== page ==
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Suthep Thaugsuban unveils how he will precipitate Bangkok into chaos

Anti-government protest leader Suthep Thaugsuban goes on with his plans to paralyze Bangkok from January 13. He unveiled over the week end his strategy to achieve his goal.

BANGKOK- Travel agencies in Asia – and particularly in China, Hong Kong, Malaysia and Singapore- start to receive since last week calls from customers suddently worried about the latest developments expected to take place from next week in Bangkok. They are reasons to it. The threat professed by anti-government protester Suthep Thaugsuban to totally paralyze Bangkok from January 13 for at least two weeks can effectively give jitters to travellers around the world. Speaking during the week end, the formerly Minister of Foreign Affairs and ex Deputy Prime Minister highlighted his plans. The main stage to his protest, the Democracy Monument in the historical district of Bangkok will be vacated and instead groups will start to gather and seize strategic crossroads all around the city.  

Protesters’ spokesman Akanat Promphan, who is Mr. Thaugsuban’s stepson, indicated that groups would particularly stand at crucial intersections: Lumpini Park (Sathorn/Rama IV roads), Ratchaprasong (where shopping malls Gaysorn Plaza, Central World and Erawan are located), Asoke (around Sukhumvit 14), Lat Phrao (near the tollway to Don Mueang airport and to Central Plaza), Pathumwan (behind Central World, a very popular area for markets and mid-class hotels) and Victory Monument,  an important cross section to access Government’s offices and hospitals as well as Chaeng Wattana Section along Rama III boulevard.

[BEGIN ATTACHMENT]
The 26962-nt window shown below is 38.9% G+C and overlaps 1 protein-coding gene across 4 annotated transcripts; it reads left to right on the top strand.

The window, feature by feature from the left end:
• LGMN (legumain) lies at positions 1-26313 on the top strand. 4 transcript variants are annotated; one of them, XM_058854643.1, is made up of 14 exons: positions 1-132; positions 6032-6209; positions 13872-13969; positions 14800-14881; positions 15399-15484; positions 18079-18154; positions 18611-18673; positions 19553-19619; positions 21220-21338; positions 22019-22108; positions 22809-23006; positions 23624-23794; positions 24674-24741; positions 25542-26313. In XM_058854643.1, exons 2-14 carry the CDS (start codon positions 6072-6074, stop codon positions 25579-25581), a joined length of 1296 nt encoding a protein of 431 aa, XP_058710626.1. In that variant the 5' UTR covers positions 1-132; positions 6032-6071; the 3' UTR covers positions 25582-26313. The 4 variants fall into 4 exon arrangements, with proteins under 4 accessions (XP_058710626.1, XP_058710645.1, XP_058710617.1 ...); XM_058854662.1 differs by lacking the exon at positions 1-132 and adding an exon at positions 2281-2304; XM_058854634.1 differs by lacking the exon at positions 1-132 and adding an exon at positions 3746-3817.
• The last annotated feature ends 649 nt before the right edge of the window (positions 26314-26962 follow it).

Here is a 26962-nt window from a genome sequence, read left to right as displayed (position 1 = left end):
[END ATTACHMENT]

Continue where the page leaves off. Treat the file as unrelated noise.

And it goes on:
Mr. Thaugsuban promised that “the siege of Bangkok will be carried with caution to minimise the impact on the public”, reported the Bangkok Post. An assessment which is hard to believe as these crucial intersections will totally paralyze the city. Although busses will be allowed to go through, it is difficult to believe that life could go on normally… The anti-government protest leader also asked shop keepers to continue to open their business as usual.

In the tourism industry, Singapore Airlines announced to reduce the total number of its daily flights by cancelling 19 flights from the middle of January to the end of February. Asked by the Bangkok Post about bookings over the coming weeks, the  Association of Thai Travel Agents (ATTA) President Susdivachr Cheewarattanaporn said that the big protest is likely to affect air and hotel bookings during the period to Bangkok. However, many travellers are likely to switch to destinations outside the capital city. Meanwhile, he conceded that bookings for the coming Chinese New Year were relatively small…

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Luc Citrinot a French national is a freelance journalist and consultant in tourism and air transport with over 20 years experience. Based in Paris and Bangkok, he works for various travel and air transport trade publications in Europe and Asia.